Brian Micklethwait's Blog
In which I continue to seek part time employment as the ruler of the world.Home
Alastair on Wembley Arch lighting contrast
Rob Fisher on What does Thames "RIB" Experience mean?
Heathrow Transfers on Miguel aligns his message with his van
Brian Micklethwait on So shiny it looks fake
Patrick Crozier on So shiny it looks fake
Patrick Crozier on So shiny it looks fake
Natalie Solent on Wooden Citroens and black baby dolls
Brian Micklethwait on Miguel aligns his message with his van
Natalie Solent on Miguel aligns his message with his van
Brian Micklethwait on Tate Modern is now fighting with its neighbours about privacy
Most recent entries
- Batman consults his smartphone
- The art of taxi advertising
- Drones are not toys
- Snake on a car
- A particularly good panoramic view of central London
- Coastline politics at Samizdata
- Wembley Arch lighting contrast
- A blown up airplane and a dodgy internet connection
- Rereading a Rebus
- Rod Green on Boys and Men at the time of Magna Carta
- More birds on a TV aerial
- Van – grey but very interesting
- Union Jacks having fun
- Another TV aerial
- Cruise plays along
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Category archive: How the mind works
When you talk about an airplane being blown up, that usually means it has been exploded, destroyed, incinerated. This airplane, however, has been blown up, yet it looks like this:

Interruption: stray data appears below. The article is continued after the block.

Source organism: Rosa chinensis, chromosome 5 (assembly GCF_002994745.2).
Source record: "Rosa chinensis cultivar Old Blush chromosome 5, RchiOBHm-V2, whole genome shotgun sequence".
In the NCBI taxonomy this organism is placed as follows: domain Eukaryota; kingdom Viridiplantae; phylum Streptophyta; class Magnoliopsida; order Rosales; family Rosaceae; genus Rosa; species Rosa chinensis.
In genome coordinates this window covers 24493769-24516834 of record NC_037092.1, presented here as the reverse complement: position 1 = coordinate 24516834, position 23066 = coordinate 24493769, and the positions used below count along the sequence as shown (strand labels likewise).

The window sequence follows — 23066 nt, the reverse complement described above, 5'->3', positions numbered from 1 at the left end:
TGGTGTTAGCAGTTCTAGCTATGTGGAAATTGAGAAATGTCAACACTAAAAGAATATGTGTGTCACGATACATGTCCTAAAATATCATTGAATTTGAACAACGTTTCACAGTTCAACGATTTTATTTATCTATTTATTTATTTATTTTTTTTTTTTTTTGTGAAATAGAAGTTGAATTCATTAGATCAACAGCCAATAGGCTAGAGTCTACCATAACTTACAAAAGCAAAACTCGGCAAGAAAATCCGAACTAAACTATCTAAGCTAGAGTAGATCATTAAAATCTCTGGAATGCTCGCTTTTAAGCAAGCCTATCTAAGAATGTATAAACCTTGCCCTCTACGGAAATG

Details at 6k. This posting here is basically a celebration, of the fact that I am now able to get to 6k, copy pictures from 6k, etc.
For the last few days, right up until nearly now, my computer was unable or unwilling to access 6k. Everything else: okay, but rather clunky. 6K: not. I checked if this was 6k’s fault by trying to access 6k via my mobile, and that worked. Ergo, it was me. Strange, and rather frustrating, because I like 6k. And now, for some equally bizarre reason, my computer did some sort of internet connection hiccup involving that thing where it says something about a testing process and says you have to check in again, with some password you never knew you had which you can actually ignore by just opening a new window, and once I reopened a new window, everything was suddenly back working properly. And: 6k returned.
Dodgy connection? Well, maybe, but I hadn’t touched any of the connections. Why did this happen? Don’t know. And: don’t care, unless it happens again. Then: it did happen again. Fiddled about with connections. TURNED COMPUTER OFF AND TURNED COMPUTER ON AGAIN. Seems now to work. Weird.
Also weird is what the Russians are about to be getting up to. (The airplane above is Russian.) Some things never change. The Russians are always doing one of two things: pretending to be weaker than they are, or pretending to be stronger than they are. They seem to be in a stronger than they are phase just now.
Life is full of mysteries. More so, as you get older.
The other day (which is an expression that strikes me as very odd – I mean: either yesterday or the day before yesterday), I was sitting on my toilet and, not having brought a current book with, I took a look at one of the Rebus books, The Naming of the Dead. All my already read Rebuses are gathered there. Immediately I was hooked, and since then, I have continued reading.